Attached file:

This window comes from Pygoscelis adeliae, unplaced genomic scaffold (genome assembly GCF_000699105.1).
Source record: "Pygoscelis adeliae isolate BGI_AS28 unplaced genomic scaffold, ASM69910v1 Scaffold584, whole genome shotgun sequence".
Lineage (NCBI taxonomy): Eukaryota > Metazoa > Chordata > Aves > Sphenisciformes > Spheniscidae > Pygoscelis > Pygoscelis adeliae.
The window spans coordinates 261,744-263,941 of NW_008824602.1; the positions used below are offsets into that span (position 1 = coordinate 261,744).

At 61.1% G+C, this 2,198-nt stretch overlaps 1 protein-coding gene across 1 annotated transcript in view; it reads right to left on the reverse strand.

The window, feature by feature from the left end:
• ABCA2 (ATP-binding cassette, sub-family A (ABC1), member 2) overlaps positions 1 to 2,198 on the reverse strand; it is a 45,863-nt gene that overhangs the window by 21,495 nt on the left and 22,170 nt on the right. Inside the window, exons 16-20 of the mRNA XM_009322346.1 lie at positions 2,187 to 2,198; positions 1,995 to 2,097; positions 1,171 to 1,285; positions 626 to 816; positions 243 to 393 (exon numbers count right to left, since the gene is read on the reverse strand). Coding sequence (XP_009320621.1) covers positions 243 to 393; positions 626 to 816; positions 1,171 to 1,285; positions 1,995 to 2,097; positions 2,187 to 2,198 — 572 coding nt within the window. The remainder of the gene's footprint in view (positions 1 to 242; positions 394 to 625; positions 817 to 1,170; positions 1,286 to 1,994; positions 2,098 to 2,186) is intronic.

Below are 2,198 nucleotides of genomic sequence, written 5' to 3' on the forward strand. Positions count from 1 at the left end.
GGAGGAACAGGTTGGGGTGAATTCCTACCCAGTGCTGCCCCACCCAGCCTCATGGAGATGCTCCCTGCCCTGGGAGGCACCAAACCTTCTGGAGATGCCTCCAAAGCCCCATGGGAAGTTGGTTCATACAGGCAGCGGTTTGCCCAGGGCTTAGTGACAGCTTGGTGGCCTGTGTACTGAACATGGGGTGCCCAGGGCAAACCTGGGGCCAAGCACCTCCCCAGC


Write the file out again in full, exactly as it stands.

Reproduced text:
This window comes from Pygoscelis adeliae, unplaced genomic scaffold (genome assembly GCF_000699105.1).
Source record: "Pygoscelis adeliae isolate BGI_AS28 unplaced genomic scaffold, ASM69910v1 Scaffold584, whole genome shotgun sequence".
Lineage (NCBI taxonomy): Eukaryota > Metazoa > Chordata > Aves > Sphenisciformes > Spheniscidae > Pygoscelis > Pygoscelis adeliae.
The window spans coordinates 261,744-263,941 of NW_008824602.1; the positions used below are offsets into that span (position 1 = coordinate 261,744).

At 61.1% G+C, this 2,198-nt stretch overlaps 1 protein-coding gene across 1 annotated transcript in view; it reads right to left on the reverse strand.

The window, feature by feature from the left end:
• ABCA2 (ATP-binding cassette, sub-family A (ABC1), member 2) overlaps positions 1 to 2,198 on the reverse strand; it is a 45,863-nt gene that overhangs the window by 21,495 nt on the left and 22,170 nt on the right. Inside the window, exons 16-20 of the mRNA XM_009322346.1 lie at positions 2,187 to 2,198; positions 1,995 to 2,097; positions 1,171 to 1,285; positions 626 to 816; positions 243 to 393 (exon numbers count right to left, since the gene is read on the reverse strand). Coding sequence (XP_009320621.1) covers positions 243 to 393; positions 626 to 816; positions 1,171 to 1,285; positions 1,995 to 2,097; positions 2,187 to 2,198 — 572 coding nt within the window. The remainder of the gene's footprint in view (positions 1 to 242; positions 394 to 625; positions 817 to 1,170; positions 1,286 to 1,994; positions 2,098 to 2,186) is intronic.

Below are 2,198 nucleotides of genomic sequence, written 5' to 3' on the forward strand. Positions count from 1 at the left end.
GGAGGAACAGGTTGGGGTGAATTCCTACCCAGTGCTGCCCCACCCAGCCTCATGGAGATGCTCCCTGCCCTGGGAGGCACCAAACCTTCTGGAGATGCCTCCAAAGCCCCATGGGAAGTTGGTTCATACAGGCAGCGGTTTGCCCAGGGCTTAGTGACAGCTTGGTGGCCTGTGTACTGAACATGGGGTGCCCAGGGCAAACCTGGGGCCAAGCACCTCCCCAGC